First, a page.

Question: Please tell me about the object in my photo. It is 1 1/4 inches wide, 1 inch high, marked "sterling" and an oval, red-orange stone with a carved script "A" is set in the bottom. It was my great-grandfather's and was worn as a pendant by my grandmother, but the loop at its top now is missing. - M.B., Mays Landing

Answer: From the late 1700s into the 20th century, gentlemen's watches attached to a chain were carried in a small trouser pocket located just below the waist. Frequently suspended from the chain, which hung outside the pocket, was jewelry originally known as a fob seal and later a fob.

Your cast silver, circa 1890-1905 Edwardian heirloom, featuring an elaborate scroll design found on earlier Georgian era jewelry, is a functional fob seal. Its incised carnelian stone replicates the device used on older fob seals to identify the author of a letter or document.

Such a signet originally stamped the impression of an image or initials onto wax used to seal such papers. By the late 19th century, most watch fobs were ornamental jewelry hanging from watch chains worn with gentlemen's evening wear.

Antique fob seals and ornamental fobs are quite collectible and often worn as charms on bracelets. Prices of sterling Edwardian fob seals range from $50 to $100 based on condition, design, silver weight and stone enhancement. Examples featuring gemstones set in gold frequently sell for many hundreds of dollars.

Question: I have a 30- by 40-inch painting, "The Young American," by John Stobart. Information about the artist and the painting's possible value and sale would be appreciated. - V.C., Ocean City

Answer: Born in 1929, Englishman John Stobart began studying art in 1946 and several years later started to paint new cargo-passenger vessels docked in exotic ports. His art soon attracted owners of shipping companies who commissioned original paintings of their vessels for display in their board rooms.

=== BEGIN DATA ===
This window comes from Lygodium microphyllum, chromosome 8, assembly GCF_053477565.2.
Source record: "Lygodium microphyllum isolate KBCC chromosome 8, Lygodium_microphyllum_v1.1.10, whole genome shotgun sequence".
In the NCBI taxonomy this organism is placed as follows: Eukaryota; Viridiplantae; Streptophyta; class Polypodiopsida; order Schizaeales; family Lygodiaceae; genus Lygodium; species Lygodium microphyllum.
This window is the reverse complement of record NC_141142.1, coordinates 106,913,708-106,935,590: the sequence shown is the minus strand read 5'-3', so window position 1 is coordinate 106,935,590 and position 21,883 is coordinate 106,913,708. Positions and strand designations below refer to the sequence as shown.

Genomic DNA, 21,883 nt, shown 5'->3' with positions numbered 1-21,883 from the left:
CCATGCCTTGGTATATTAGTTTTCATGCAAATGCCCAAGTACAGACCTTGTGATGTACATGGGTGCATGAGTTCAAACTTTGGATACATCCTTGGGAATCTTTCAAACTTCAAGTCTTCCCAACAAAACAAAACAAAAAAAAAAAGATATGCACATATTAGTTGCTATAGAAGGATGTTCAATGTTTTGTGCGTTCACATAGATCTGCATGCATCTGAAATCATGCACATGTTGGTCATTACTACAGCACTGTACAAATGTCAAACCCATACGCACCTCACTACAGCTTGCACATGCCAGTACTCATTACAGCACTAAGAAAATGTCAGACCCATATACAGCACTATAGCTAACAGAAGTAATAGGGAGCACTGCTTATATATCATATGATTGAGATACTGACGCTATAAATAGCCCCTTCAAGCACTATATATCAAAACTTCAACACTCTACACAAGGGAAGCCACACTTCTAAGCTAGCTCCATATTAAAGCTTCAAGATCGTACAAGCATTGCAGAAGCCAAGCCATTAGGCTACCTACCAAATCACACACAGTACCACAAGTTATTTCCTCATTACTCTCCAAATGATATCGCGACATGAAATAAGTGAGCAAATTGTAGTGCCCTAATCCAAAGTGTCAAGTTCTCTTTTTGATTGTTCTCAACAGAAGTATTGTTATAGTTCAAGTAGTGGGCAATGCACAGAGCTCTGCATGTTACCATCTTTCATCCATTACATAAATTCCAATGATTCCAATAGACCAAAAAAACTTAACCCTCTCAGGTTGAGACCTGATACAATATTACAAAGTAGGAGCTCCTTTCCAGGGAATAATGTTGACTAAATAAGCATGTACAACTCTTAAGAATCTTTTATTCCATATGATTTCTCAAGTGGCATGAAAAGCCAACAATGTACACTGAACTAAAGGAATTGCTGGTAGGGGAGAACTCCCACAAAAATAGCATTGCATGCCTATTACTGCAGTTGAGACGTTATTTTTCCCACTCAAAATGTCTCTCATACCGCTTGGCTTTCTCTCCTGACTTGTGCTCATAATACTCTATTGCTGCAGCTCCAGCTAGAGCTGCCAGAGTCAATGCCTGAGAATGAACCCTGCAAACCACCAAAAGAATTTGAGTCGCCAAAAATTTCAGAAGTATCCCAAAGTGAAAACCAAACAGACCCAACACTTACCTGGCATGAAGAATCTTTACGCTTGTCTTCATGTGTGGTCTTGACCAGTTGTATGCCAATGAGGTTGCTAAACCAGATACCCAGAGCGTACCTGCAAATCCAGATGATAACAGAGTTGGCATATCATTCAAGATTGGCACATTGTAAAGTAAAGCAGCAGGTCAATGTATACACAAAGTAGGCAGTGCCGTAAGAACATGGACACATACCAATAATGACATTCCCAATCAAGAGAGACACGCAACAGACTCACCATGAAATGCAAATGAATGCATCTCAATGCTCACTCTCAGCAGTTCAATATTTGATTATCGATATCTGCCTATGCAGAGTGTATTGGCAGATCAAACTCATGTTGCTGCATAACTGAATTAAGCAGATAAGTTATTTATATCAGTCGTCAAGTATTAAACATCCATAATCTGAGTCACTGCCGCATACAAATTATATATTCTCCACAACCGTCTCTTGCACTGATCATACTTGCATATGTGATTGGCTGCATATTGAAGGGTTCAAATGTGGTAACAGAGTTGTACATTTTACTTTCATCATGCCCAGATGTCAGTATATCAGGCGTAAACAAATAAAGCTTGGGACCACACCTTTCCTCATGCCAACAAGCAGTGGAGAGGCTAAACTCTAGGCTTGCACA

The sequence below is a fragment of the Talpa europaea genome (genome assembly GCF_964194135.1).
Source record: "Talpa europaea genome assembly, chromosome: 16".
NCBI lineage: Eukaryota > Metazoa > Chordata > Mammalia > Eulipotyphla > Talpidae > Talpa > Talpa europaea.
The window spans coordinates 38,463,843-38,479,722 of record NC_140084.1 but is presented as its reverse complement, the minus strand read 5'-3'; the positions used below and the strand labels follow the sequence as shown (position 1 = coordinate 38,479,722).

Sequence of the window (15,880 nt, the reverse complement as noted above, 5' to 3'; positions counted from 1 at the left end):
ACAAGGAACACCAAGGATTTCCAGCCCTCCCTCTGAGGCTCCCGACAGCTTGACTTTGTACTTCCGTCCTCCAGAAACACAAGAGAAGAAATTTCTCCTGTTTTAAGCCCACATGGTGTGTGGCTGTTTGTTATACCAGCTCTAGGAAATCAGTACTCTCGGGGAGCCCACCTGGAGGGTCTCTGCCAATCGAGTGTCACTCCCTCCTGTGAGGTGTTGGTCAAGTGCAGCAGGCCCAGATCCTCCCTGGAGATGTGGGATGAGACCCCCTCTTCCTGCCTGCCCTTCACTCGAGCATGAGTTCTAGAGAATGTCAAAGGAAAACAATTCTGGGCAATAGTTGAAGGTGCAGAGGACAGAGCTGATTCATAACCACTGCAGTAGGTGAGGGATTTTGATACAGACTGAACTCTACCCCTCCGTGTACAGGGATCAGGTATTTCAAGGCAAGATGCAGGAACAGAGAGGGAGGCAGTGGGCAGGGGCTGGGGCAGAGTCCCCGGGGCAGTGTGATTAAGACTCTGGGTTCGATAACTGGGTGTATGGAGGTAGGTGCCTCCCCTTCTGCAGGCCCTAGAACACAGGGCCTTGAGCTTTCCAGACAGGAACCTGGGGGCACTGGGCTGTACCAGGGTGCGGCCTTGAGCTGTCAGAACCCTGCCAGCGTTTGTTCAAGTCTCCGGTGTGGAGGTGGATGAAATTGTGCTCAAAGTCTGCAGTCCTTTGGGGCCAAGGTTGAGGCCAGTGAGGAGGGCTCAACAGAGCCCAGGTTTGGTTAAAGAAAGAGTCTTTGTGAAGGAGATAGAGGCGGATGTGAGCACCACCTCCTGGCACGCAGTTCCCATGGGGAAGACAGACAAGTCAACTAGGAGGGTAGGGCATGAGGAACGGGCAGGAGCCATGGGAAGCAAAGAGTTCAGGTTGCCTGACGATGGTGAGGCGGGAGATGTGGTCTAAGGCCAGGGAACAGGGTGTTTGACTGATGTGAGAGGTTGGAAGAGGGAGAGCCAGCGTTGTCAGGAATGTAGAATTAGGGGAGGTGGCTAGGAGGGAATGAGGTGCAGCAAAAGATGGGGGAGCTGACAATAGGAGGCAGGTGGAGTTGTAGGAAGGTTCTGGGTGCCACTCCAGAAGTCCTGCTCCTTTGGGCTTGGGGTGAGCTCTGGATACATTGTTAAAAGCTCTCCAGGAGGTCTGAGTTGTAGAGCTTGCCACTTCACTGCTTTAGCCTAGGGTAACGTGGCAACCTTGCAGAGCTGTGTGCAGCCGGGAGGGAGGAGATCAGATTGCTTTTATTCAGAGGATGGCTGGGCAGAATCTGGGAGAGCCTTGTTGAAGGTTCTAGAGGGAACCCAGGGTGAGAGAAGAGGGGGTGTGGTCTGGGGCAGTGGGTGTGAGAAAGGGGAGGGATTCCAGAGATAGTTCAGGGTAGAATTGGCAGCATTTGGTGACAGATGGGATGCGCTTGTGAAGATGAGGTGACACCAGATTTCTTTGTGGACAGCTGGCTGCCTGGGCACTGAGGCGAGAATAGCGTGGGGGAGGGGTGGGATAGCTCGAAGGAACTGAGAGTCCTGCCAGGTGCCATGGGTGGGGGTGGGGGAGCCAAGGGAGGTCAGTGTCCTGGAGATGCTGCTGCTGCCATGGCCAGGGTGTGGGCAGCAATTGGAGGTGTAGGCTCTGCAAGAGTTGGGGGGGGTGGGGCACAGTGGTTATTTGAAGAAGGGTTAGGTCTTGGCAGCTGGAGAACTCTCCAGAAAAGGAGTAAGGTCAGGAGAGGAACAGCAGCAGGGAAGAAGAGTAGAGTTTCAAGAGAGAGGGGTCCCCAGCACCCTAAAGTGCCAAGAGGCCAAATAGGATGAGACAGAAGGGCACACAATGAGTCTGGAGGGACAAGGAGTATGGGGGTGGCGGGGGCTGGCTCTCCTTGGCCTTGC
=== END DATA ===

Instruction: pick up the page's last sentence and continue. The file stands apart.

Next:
By 1965, Stobart's popular portrayals of American harbor scenes featuring period clipper ships were being purchased for private collections throughout the United States. In 1976, Stobart established his art printing company, Maritime Heritage Prints, and a decade later E.P. Dutton published his illustrated book, "STOBART, The Rediscovery of America's Maritime Heritage."

Since 1987, Stobart's subjects have included historic American ports as well as contemporary outdoor scenes. Recent prices paid for his signed oil on canvas paintings include $10,000 for a 30- by 40-inch "The Thames and Hamilton House" and $22,000 for the 1968 10- by 14-inch "Sketch of Merritt's Wharf, New Bedford."

If your painting is an original, signed Stobart oil on canvas, you may want to contact Newman Galleries located in Philadelphia at 215-563-1779 regarding its value and sale or Freeman's, a well known Philadelphia appraisal and auction house at freemansauction.com.

Alyce Hand Benham is an antiques broker, appraiser and estate-liquidation specialist whose consulting firm, Treasures Unlimited, is based in southern New Jersey. Send questions to: Alyce Benham, Life section, The Press of Atlantic City, 11 Devins Lane, Pleasantville, N.J. 08232. Email: treasures17@comcast.net

Letters may be used in future columns but cannot be answered individually, and photos cannot be returned.